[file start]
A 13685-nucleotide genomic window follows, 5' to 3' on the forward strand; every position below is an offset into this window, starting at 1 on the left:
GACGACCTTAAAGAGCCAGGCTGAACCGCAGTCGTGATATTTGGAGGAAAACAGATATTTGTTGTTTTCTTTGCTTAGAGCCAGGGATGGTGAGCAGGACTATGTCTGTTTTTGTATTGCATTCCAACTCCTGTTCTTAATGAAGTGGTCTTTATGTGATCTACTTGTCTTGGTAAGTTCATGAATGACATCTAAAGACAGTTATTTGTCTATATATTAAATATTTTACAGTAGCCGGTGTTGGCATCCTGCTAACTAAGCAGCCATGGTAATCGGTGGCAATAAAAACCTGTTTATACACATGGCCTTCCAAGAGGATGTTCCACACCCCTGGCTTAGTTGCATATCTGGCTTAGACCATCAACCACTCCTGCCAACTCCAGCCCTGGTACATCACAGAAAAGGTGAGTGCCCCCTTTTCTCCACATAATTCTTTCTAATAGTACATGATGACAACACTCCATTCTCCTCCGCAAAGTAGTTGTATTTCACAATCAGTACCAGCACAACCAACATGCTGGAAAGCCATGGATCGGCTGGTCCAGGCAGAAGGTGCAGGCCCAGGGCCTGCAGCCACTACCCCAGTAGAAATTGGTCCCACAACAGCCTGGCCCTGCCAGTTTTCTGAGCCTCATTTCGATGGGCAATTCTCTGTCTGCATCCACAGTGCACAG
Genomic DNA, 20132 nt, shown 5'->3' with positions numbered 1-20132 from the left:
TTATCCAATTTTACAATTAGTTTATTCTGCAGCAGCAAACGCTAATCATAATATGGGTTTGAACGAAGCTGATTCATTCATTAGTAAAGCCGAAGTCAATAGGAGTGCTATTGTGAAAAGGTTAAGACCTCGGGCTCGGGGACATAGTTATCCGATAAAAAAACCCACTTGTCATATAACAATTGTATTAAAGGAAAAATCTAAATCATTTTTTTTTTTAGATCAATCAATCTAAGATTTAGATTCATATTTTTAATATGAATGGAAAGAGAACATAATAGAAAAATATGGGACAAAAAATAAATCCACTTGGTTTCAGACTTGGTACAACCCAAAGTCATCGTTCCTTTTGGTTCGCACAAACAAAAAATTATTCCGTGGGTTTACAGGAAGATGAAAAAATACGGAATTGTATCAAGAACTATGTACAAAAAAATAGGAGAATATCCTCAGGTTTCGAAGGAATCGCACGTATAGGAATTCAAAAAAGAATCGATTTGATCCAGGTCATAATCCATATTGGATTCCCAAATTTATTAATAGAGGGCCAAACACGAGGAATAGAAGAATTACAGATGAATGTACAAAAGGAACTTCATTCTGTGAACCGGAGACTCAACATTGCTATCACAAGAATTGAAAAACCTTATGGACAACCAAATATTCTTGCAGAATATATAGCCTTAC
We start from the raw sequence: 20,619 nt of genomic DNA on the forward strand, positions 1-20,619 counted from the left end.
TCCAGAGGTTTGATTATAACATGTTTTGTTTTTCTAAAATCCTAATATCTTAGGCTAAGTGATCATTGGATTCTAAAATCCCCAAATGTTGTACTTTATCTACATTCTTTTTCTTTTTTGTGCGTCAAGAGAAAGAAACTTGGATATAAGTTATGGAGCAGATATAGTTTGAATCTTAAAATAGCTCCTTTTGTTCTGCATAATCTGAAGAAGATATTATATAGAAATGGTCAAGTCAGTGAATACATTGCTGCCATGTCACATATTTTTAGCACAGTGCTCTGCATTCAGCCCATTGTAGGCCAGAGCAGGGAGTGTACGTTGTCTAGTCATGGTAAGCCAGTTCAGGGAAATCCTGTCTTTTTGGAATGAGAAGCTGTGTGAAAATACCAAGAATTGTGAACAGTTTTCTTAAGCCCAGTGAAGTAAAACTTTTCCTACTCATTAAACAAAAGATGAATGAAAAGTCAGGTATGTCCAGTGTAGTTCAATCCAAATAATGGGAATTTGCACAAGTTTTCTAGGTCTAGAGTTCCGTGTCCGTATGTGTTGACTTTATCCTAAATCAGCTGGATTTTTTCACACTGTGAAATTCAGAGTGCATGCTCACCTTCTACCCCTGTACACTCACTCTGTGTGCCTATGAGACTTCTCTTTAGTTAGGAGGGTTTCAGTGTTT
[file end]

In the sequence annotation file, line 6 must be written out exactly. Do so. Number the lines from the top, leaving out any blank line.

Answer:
TCCAGAGGTTTGATTATAACATGTTTTGTTTTTCTAAAATCCTAATATCTTAGGCTAAGTGATCATTGGATTCTAAAATCCCCAAATGTTGTACTTTATCTACATTCTTTTTCTTTTTTGTGCGTCAAGAGAAAGAAACTTGGATATAAGTTATGGAGCAGATATAGTTTGAATCTTAAAATAGCTCCTTTTGTTCTGCATAATCTGAAGAAGATATTATATAGAAATGGTCAAGTCAGTGAATACATTGCTGCCATGTCACATATTTTTAGCACAGTGCTCTGCATTCAGCCCATTGTAGGCCAGAGCAGGGAGTGTACGTTGTCTAGTCATGGTAAGCCAGTTCAGGGAAATCCTGTCTTTTTGGAATGAGAAGCTGTGTGAAAATACCAAGAATTGTGAACAGTTTTCTTAAGCCCAGTGAAGTAAAACTTTTCCTACTCATTAAACAAAAGATGAATGAAAAGTCAGGTATGTCCAGTGTAGTTCAATCCAAATAATGGGAATTTGCACAAGTTTTCTAGGTCTAGAGTTCCGTGTCCGTATGTGTTGACTTTATCCTAAATCAGCTGGATTTTTTCACACTGTGAAATTCAGAGTGCATGCTCACCTTCTACCCCTGTACACTCACTCTGTGTGCCTATGAGACTTCTCTTTAGTTAGGAGGGTTTCAGTGTTT